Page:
>> undergone uninterrupted explosive growth. In an age of widening political,
>> economic, and social divisions, how has the “one internet” connecting the
>> entire world been sustained? And how can we best continue to protect it?
>> The answers to both questions start with understanding what makes the
>> Internet — which consists of tens of thousands of disparate networks — look
>> like and function as one network for all. These components, or unique
>> internet identifiers, include Internet Protocol (IP) addresses, which are
>> associated with every device connected to the internet, and internet domain
>> names (like ft.com, harvard.edu or apple.news), which we use to search
>> for and connect to computers easily.
>> These unique identifiers ensure that, no matter where you are or which
>> network you are connected to, you will always get in touch with the right
>> computer with the desired domain name, or reach the right target device
>> with an embedded IP number (such as a smart thermostat, for example). This
>> simple, elegant architecture reflects the genius of a handful of brilliant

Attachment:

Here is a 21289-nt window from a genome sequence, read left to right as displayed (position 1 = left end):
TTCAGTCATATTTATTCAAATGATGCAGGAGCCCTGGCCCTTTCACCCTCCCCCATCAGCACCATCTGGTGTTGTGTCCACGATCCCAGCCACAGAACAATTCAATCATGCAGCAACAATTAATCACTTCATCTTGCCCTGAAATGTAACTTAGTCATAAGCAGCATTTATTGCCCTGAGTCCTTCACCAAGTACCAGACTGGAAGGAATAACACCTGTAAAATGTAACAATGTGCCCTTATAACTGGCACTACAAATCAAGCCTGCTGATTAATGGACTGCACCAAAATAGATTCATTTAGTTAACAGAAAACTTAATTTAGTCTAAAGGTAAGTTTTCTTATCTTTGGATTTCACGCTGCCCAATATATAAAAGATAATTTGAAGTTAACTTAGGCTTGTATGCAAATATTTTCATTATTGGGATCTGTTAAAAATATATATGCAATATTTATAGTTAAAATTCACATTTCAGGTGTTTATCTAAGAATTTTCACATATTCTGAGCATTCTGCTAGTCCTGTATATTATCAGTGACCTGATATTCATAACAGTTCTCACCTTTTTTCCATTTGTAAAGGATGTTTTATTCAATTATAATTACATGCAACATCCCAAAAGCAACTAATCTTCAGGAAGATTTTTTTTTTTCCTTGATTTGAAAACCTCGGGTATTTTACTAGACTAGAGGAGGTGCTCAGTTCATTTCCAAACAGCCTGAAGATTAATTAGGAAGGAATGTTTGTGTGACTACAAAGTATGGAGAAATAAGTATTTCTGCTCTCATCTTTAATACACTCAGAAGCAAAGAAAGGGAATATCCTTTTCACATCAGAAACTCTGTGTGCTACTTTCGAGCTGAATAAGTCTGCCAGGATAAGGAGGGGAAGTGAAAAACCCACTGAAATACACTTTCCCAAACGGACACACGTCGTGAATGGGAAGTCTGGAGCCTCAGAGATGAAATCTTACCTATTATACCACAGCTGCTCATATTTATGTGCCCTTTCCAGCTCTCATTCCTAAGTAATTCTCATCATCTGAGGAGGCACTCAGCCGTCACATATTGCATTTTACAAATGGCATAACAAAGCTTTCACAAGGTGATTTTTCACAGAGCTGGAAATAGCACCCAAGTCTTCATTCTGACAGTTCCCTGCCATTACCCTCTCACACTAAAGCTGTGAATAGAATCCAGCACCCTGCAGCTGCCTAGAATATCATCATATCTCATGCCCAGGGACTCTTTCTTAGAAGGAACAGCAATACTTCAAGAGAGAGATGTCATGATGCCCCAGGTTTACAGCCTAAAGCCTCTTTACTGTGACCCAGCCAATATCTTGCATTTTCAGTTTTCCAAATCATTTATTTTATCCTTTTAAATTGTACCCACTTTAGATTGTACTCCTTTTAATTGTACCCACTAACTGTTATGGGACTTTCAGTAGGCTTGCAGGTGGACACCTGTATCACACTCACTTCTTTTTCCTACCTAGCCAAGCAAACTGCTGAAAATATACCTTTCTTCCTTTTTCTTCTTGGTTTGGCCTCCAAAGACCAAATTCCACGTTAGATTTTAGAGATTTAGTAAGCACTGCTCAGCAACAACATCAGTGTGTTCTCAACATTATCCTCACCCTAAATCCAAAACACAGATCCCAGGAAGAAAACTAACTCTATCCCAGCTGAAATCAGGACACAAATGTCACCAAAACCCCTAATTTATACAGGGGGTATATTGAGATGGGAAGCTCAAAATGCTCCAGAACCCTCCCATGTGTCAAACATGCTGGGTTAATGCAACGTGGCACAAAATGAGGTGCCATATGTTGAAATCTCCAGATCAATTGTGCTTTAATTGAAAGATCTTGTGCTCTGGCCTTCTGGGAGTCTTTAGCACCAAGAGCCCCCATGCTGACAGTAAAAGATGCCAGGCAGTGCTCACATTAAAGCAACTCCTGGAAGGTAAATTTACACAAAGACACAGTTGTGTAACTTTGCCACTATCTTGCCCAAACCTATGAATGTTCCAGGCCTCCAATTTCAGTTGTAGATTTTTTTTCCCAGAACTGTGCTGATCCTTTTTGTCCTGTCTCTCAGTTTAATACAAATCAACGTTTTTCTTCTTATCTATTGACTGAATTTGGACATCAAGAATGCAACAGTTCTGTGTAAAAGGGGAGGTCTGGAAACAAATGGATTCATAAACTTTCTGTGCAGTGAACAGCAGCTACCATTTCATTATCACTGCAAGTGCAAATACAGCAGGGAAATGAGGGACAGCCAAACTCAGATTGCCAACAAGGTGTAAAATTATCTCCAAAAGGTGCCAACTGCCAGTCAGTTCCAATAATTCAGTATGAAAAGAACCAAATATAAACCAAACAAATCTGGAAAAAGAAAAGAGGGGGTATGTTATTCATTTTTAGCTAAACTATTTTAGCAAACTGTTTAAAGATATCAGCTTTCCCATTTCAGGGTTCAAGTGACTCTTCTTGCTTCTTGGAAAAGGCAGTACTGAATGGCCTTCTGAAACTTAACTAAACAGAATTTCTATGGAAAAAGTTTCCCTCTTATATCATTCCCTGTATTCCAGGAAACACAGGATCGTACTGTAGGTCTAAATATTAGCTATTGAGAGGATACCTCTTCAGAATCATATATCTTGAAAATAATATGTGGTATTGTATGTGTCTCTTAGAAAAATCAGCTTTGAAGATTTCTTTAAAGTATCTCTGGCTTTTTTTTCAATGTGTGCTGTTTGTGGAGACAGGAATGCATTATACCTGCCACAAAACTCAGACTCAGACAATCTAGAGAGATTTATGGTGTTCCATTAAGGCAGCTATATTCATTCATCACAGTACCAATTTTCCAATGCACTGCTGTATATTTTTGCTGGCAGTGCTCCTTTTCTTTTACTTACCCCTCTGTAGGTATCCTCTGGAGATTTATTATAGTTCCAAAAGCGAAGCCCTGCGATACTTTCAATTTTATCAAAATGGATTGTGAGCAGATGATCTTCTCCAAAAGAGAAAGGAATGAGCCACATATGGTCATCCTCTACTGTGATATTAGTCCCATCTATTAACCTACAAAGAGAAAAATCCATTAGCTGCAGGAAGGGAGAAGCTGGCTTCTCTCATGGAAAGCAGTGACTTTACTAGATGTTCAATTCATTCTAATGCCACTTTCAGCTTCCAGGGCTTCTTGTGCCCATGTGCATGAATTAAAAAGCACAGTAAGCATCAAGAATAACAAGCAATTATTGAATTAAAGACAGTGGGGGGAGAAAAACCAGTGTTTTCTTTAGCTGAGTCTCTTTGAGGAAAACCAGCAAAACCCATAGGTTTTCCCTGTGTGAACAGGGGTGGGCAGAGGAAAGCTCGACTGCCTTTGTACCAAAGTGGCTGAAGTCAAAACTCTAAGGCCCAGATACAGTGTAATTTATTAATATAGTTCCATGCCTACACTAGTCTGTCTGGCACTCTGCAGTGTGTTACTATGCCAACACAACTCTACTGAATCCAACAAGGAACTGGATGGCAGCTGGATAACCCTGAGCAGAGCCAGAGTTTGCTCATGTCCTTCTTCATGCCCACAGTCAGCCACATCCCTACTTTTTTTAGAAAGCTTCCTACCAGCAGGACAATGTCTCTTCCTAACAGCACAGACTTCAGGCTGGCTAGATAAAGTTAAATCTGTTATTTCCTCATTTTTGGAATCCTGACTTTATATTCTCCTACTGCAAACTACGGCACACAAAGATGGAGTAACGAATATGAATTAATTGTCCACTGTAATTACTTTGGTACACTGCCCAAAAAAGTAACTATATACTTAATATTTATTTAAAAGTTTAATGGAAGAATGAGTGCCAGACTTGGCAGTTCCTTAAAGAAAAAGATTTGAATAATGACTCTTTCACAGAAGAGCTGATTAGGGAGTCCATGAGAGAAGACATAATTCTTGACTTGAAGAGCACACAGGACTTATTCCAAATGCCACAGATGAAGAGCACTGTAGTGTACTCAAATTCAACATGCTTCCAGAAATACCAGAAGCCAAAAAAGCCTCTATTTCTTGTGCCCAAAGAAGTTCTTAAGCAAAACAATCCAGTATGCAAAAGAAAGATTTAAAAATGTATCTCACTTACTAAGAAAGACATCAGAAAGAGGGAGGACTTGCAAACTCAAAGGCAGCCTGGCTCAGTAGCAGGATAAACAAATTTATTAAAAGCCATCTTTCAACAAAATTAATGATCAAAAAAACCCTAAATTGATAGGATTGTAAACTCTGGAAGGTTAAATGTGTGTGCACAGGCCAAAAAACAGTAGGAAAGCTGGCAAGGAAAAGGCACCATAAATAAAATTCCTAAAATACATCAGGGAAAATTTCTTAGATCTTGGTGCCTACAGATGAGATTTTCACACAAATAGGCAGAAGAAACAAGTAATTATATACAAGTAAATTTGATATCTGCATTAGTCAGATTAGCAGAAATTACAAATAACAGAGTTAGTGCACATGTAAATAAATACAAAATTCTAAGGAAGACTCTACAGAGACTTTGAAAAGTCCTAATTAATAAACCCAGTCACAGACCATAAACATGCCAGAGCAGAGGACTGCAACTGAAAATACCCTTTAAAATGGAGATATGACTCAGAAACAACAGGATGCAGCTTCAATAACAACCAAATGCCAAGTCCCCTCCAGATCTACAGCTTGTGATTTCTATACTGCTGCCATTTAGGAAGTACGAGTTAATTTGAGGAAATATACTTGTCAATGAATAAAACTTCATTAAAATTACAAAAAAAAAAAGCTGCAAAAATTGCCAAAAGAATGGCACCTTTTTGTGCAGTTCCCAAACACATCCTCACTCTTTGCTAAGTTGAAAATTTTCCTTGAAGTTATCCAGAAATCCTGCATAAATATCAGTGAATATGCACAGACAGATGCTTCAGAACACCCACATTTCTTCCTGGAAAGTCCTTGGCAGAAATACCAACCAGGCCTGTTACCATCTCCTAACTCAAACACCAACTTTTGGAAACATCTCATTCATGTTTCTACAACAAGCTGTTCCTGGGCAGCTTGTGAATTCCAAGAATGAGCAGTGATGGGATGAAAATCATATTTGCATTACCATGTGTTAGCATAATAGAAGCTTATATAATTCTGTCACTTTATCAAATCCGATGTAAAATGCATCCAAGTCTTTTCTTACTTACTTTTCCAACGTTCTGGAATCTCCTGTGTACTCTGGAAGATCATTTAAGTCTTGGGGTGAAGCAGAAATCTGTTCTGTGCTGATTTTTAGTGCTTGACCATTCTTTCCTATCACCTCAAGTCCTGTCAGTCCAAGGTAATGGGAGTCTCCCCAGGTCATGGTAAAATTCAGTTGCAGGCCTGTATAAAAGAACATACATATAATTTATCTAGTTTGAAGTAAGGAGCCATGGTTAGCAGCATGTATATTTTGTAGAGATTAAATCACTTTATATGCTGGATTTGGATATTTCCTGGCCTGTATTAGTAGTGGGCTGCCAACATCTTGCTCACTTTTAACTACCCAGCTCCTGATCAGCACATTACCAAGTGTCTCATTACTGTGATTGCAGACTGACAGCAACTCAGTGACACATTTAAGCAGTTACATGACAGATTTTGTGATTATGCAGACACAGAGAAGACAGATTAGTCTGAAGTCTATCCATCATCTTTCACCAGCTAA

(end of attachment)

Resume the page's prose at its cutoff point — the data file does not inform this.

>> engineers who created the internet a half-century ago. Since then, it has
>> never failed to help us locate the billions of devices that have been added
>> to the thousands of networks that make up today’s cyber economy. Should the
>> identifiers fail, we would experience immediate digital chaos.
>> Given the identifiers’ critical role, it is imperative that they not be
>> compromised or controlled by any authority that is not committed to
>> maintaining the internet as an open, global, common good. In the wrong
>> hands, they could be used to fragment the Internet and enable top-down
>> control of usage and users by governments with malign intentions. And such
>> fears are real, given authoritarian governments’ online meddling in
>> elections, national security networks and digital commercial transactions
>> in the last few years.
>> So, the key question is who should be entrusted today to maintain the
>> security and reliability of internet identifiers. The answer is simple:
>> geeks, not governments...
>> [...]
>> https://www.project-syndicate.org/commentary/geeks-not-governments-should-control-the-internet-by-fadi-chehade-2020-07
>> https://www.japantimes.co.jp/opinion/2020/07/11/commentary/world-commentary/keep-geeks-charge-internet/
> --
> Geoff.Goodfellow at iconia.com
> living as The Truth is True
> --
> Internet-history mailing list
> Internet-history at elists.isoc.org
> https://elists.isoc.org/mailman/listinfo/internet-history
> ----- End forwarded message -----
> --
> My email server only sends and accepts starttls encrypted mail in transit.
> One benefit - it stops all spams thus far, cold. If you are not encrypting
>   by default you are not going to get my mail or I, yours.